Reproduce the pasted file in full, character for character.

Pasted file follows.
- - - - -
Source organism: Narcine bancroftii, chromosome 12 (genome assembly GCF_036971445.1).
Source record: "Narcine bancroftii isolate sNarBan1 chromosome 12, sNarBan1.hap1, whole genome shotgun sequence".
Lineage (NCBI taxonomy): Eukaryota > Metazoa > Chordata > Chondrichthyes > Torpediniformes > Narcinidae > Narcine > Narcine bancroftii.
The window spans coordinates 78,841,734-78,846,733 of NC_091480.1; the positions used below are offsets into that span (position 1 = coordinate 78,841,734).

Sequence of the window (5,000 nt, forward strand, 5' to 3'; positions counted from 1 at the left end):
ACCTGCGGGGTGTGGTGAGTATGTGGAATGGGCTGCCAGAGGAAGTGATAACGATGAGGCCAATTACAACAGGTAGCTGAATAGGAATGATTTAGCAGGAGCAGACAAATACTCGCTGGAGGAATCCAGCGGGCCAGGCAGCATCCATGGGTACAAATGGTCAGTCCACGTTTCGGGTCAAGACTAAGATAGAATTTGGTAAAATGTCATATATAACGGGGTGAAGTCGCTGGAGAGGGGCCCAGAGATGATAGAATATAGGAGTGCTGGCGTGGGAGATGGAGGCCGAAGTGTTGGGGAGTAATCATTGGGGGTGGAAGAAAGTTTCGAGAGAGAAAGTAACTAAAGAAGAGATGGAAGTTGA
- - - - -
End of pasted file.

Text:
Source organism: Narcine bancroftii, chromosome 12 (genome assembly GCF_036971445.1).
Source record: "Narcine bancroftii isolate sNarBan1 chromosome 12, sNarBan1.hap1, whole genome shotgun sequence".
Lineage (NCBI taxonomy): Eukaryota > Metazoa > Chordata > Chondrichthyes > Torpediniformes > Narcinidae > Narcine > Narcine bancroftii.
The window spans coordinates 78,841,734-78,846,733 of NC_091480.1; the positions used below are offsets into that span (position 1 = coordinate 78,841,734).

Sequence of the window (5,000 nt, forward strand, 5' to 3'; positions counted from 1 at the left end):
ACCTGCGGGGTGTGGTGAGTATGTGGAATGGGCTGCCAGAGGAAGTGATAACGATGAGGCCAATTACAACAGGTAGCTGAATAGGAATGATTTAGCAGGAGCAGACAAATACTCGCTGGAGGAATCCAGCGGGCCAGGCAGCATCCATGGGTACAAATGGTCAGTCCACGTTTCGGGTCAAGACTAAGATAGAATTTGGTAAAATGTCATATATAACGGGGTGAAGTCGCTGGAGAGGGGCCCAGAGATGATAGAATATAGGAGTGCTGGCGTGGGAGATGGAGGCCGAAGTGTTGGGGAGTAATCATTGGGGGTGGAAGAAAGTTTCGAGAGAGAAAGTAACTAAAGAAGAGATGGAAGTTGA